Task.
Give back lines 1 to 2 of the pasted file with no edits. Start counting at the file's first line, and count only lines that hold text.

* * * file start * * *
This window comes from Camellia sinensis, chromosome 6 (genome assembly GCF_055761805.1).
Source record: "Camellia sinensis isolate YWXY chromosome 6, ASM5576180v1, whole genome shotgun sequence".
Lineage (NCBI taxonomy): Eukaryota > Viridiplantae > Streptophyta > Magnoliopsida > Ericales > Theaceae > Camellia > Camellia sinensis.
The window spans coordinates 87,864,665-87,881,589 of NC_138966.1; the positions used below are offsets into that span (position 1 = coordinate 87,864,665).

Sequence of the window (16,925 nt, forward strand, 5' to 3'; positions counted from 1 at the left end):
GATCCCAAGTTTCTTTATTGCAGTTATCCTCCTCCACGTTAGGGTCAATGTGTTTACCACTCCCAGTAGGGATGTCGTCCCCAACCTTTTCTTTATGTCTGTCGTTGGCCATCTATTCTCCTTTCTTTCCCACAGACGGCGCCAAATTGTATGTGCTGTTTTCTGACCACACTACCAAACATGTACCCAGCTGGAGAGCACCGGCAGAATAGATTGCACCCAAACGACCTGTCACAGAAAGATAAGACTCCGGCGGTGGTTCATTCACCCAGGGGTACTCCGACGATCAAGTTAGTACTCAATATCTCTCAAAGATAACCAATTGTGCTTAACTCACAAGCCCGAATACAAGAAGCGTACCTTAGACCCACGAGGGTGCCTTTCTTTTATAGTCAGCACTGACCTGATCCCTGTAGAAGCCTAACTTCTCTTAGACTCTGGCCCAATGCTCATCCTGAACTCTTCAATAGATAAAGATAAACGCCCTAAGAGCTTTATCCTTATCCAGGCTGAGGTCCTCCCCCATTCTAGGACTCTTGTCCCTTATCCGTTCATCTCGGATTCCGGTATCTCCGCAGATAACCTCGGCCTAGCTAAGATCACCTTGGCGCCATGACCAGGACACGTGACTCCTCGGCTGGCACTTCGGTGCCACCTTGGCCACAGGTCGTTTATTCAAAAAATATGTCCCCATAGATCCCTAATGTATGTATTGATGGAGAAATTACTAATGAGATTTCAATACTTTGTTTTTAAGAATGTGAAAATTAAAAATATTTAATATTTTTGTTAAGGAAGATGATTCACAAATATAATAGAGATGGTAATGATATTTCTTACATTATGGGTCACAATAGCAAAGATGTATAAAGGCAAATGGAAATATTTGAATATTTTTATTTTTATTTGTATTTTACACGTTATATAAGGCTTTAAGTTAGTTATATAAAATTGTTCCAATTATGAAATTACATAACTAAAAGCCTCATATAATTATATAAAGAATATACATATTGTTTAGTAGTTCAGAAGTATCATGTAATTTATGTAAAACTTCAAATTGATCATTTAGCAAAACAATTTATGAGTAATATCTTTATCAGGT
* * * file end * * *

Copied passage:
This window comes from Camellia sinensis, chromosome 6 (genome assembly GCF_055761805.1).
Source record: "Camellia sinensis isolate YWXY chromosome 6, ASM5576180v1, whole genome shotgun sequence".